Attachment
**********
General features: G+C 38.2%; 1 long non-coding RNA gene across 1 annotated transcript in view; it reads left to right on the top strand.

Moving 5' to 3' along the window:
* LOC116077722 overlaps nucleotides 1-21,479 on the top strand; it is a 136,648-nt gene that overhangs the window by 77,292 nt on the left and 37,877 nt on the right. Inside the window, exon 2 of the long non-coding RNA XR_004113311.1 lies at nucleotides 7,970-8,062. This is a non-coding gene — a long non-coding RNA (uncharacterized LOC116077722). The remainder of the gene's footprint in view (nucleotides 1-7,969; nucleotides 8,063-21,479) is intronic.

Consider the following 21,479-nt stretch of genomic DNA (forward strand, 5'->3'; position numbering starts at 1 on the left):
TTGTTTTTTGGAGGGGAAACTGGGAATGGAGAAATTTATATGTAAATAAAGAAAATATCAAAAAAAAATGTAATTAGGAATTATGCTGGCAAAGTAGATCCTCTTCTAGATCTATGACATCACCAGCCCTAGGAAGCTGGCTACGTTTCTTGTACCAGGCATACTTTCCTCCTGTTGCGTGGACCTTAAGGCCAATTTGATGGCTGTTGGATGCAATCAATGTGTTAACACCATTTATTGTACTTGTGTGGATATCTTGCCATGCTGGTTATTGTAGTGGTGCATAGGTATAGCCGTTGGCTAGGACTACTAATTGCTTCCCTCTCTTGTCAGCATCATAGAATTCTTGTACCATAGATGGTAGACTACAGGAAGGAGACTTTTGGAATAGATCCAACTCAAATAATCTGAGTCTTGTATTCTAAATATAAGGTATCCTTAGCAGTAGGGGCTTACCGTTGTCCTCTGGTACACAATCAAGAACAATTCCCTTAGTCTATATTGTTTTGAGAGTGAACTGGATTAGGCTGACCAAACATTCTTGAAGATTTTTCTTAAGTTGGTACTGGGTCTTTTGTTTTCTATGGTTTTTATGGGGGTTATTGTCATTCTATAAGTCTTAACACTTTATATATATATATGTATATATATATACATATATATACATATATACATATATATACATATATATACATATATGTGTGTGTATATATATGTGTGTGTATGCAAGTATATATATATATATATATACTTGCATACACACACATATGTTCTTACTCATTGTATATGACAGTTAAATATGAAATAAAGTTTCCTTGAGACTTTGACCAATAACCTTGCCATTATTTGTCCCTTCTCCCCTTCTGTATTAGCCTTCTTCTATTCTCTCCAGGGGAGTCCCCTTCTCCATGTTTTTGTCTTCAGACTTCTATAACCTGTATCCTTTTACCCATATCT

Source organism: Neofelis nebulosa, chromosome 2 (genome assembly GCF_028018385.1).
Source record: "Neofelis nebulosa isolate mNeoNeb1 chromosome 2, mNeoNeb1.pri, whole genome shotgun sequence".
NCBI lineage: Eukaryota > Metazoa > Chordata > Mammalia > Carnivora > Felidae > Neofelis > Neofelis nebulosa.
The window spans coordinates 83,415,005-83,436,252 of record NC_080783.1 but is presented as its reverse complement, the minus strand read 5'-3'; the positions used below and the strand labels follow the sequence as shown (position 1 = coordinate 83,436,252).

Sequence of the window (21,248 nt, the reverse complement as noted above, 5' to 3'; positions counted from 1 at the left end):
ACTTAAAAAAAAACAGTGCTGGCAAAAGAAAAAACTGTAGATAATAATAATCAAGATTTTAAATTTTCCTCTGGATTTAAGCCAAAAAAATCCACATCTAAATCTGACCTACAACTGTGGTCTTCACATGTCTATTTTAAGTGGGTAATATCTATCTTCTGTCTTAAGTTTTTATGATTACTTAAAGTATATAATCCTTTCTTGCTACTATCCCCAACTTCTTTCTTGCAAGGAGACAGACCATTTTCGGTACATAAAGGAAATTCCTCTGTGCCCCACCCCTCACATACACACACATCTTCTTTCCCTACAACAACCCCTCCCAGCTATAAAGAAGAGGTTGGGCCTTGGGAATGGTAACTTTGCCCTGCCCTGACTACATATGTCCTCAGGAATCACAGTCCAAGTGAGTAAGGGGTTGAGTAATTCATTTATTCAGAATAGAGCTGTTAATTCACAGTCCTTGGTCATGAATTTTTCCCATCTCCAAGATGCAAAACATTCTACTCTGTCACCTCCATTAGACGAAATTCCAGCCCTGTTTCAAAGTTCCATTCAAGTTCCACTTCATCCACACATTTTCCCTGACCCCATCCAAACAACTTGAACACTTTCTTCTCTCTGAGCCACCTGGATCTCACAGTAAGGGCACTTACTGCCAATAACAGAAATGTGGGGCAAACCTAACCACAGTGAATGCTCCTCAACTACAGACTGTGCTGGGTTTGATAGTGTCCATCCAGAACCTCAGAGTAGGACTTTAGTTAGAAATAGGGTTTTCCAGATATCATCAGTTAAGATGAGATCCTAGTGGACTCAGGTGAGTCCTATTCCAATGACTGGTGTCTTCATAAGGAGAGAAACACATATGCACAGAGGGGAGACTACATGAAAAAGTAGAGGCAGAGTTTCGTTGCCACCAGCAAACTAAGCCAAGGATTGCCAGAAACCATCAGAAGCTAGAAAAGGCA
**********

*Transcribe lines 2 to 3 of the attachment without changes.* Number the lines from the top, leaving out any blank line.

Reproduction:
Moving 5' to 3' along the window:
* LOC116077722 overlaps nucleotides 1-21,479 on the top strand; it is a 136,648-nt gene that overhangs the window by 77,292 nt on the left and 37,877 nt on the right. Inside the window, exon 2 of the long non-coding RNA XR_004113311.1 lies at nucleotides 7,970-8,062. This is a non-coding gene — a long non-coding RNA (uncharacterized LOC116077722). The remainder of the gene's footprint in view (nucleotides 1-7,969; nucleotides 8,063-21,479) is intronic.